People born with "unexpected" genitals. Formerly referred to hermaphrodites, intersexed people are not easily categorized as male or female because of ambiguous genitals. Most intersexed people do not possess "both" sets of genitals, rather a blending or a different appearance that is medically unacceptable to most doctors. Intersexuality is fairly common. Many who identify as intersexed believe that early childhood surgical intervention is not only unnecessary but cruel and advocate counseling and support for children and families.
This association goes back into ancient times and has been strengthened by the fact that lavender, or purple, is the combination of red (pink) and blue, the traditional gender-identified colors.
A woman who has emotional, physical, spiritual, and sexual attractions to other women.
How a person chooses to live and behave. Being LGBT is not a choice, and therefore is not considered a lifestyle (ie: yuppie, vegan, hobbies, rural/urban, etc.).
Can refer to what is statistically more common, but is often confused by heterosexuals to refer to whatever it is that they condone morally. Only the individual can decide what is normal for them and it need not be what is normal to others.
To declare a person's identity publicly; people can out themselves, or someone can out them either with or without their permission.
Not being ashamed of oneself and/or showing your pride to others by coming out, marching, etc. Being honest and comfortable.
In 1978, San Francisco artist Gilbert Baker designed a flag for the city's Gay Freedom celebration and LGBT movements worldwide have since adopted it as a symbol of gay identity and pride. It has six stripes in the traditional form, but can be seen as streamers, etc, which run in the order of red, orange, yellow, green, blue, purple. The flag also symbolizes diversity within unity.
The process of exploring one's on sexual identity, including but not limited to one's upbringing, expectations from others (family, friends, church, etc.), and inner motivation.
Derogatory slang terms used to identify LGBT people. This term has been embraced and reinvented as a positive, proud, political identifier when used by LGBT people among and about themselves. See dyke, faggot.
To whom a person is erotically attracted. Not to be confused with sexual preference: What a person likes to do sexually.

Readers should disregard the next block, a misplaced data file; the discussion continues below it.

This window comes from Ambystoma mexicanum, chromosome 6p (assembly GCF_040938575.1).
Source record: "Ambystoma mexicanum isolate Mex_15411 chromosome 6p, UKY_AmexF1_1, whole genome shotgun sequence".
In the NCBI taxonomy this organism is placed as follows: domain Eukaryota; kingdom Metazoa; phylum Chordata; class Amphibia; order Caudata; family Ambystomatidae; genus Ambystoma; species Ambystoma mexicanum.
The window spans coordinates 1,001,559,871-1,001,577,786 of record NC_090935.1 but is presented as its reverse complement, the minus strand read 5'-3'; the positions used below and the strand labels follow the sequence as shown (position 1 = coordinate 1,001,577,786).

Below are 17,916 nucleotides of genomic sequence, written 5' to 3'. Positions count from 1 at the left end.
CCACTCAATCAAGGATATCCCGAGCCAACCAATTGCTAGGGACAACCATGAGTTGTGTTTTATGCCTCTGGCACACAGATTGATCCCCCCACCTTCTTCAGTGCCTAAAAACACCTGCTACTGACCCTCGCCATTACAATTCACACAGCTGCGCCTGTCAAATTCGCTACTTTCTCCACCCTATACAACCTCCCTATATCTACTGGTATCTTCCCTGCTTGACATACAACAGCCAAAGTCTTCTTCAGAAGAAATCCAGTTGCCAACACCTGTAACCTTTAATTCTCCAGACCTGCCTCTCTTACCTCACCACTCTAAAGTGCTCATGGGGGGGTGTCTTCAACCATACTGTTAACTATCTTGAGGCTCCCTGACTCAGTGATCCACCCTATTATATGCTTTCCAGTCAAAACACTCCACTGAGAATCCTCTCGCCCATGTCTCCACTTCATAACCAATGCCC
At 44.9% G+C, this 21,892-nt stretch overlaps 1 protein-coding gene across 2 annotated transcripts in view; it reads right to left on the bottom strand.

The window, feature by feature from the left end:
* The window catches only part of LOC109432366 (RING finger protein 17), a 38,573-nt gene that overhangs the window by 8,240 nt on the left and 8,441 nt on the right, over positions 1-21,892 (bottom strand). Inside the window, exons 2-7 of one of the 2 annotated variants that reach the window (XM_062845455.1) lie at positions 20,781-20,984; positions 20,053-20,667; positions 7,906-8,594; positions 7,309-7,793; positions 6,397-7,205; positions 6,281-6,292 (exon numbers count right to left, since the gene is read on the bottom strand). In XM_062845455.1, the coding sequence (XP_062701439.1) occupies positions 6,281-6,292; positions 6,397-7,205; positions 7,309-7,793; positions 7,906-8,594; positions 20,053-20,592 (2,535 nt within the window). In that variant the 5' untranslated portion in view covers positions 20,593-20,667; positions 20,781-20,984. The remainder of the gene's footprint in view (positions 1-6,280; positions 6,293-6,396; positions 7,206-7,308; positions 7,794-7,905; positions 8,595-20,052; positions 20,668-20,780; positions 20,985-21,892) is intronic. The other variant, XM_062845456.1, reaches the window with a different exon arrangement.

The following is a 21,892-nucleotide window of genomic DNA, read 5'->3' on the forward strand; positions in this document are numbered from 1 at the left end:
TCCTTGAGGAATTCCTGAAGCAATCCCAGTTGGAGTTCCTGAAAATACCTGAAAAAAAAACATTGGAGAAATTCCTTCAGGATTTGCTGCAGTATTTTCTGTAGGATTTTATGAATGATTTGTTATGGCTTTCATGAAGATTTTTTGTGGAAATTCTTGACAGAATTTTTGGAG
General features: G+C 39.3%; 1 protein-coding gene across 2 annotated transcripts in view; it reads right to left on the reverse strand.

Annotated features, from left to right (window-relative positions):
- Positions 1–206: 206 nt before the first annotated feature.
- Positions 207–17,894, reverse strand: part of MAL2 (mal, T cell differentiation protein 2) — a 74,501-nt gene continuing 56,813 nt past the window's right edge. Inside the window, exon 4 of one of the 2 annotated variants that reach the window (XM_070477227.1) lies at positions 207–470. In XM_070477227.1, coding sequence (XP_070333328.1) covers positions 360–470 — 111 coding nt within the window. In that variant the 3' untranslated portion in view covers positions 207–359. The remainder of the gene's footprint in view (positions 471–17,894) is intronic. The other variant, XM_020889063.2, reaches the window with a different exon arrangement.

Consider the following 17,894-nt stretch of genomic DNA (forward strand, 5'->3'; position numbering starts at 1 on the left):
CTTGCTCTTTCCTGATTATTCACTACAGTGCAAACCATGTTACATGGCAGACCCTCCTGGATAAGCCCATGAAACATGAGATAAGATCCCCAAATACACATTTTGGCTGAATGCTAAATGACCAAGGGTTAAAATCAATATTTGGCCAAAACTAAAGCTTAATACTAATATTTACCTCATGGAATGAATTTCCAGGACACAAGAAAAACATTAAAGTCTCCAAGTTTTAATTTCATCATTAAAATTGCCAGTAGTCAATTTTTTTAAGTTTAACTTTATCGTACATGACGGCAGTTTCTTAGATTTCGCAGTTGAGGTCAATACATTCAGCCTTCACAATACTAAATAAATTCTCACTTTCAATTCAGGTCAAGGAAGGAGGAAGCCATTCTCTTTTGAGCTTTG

On June 28, 1969, NYC police attempted a routine raid on the Stonewall Inn, a working class gay and lesbian bar in Greenwich Village. Unexpectedly, the patrons resisted, and the incident escalated into a riot that continued for several days. Most people look to this event as the beginning of the American Gay Liberation movement and all subsequent LGBT movements.
An umbrella term for people who transgress society's view of gender and biological sex as necessarily fixed, unmoving, and following from one's biological sex. They view gender on a spectrum, rather than a polarized, either/or construct. This can range from identification to cross dressing, to undergoing hormone therapy, to sex reassignment surgery and/or to other forms of dress/presentation. Transgender people can include transsexuals, cross-dressers, drag kings/queens, masculine women, feminine men, and all those who defy what society tells them is appropriate for their "gender". Political trans activists seek to create more space around gender, and to create a space and a society where the choice of gender expression/presentation is safe, sane, and consensual.
A person whose core gender identity is "opposite" their assigned sex. Transsexuals may live as the opposite sex, undergo hormone therapy, and/or have sex reassignment surgery to "match" their bodies with their gender identity.
A person who cross-dresses for erotic pleasure or relaxation.
This was a symbol used by the Nazi's to label gay men in the concentration camps. It has since been adopted as a symbol of identity and pride.
This was a symbol used by the Nazi's to label lesbians and other women deemed 'antisocial' in the concentration camps. It has since been adopted as a symbol of identity and pride.
- Florida State University's Campus SafeZones web page: www.fsu.edu/~volunteer/news/safe.html
- Ohio University's Office of LGBT Programs Staff Members
- Plymouth State College's Task Force Against Homophobia SafeZone handout
- Virginia Association of College and University Housing Officers (VACUHO) SafeZone Project handout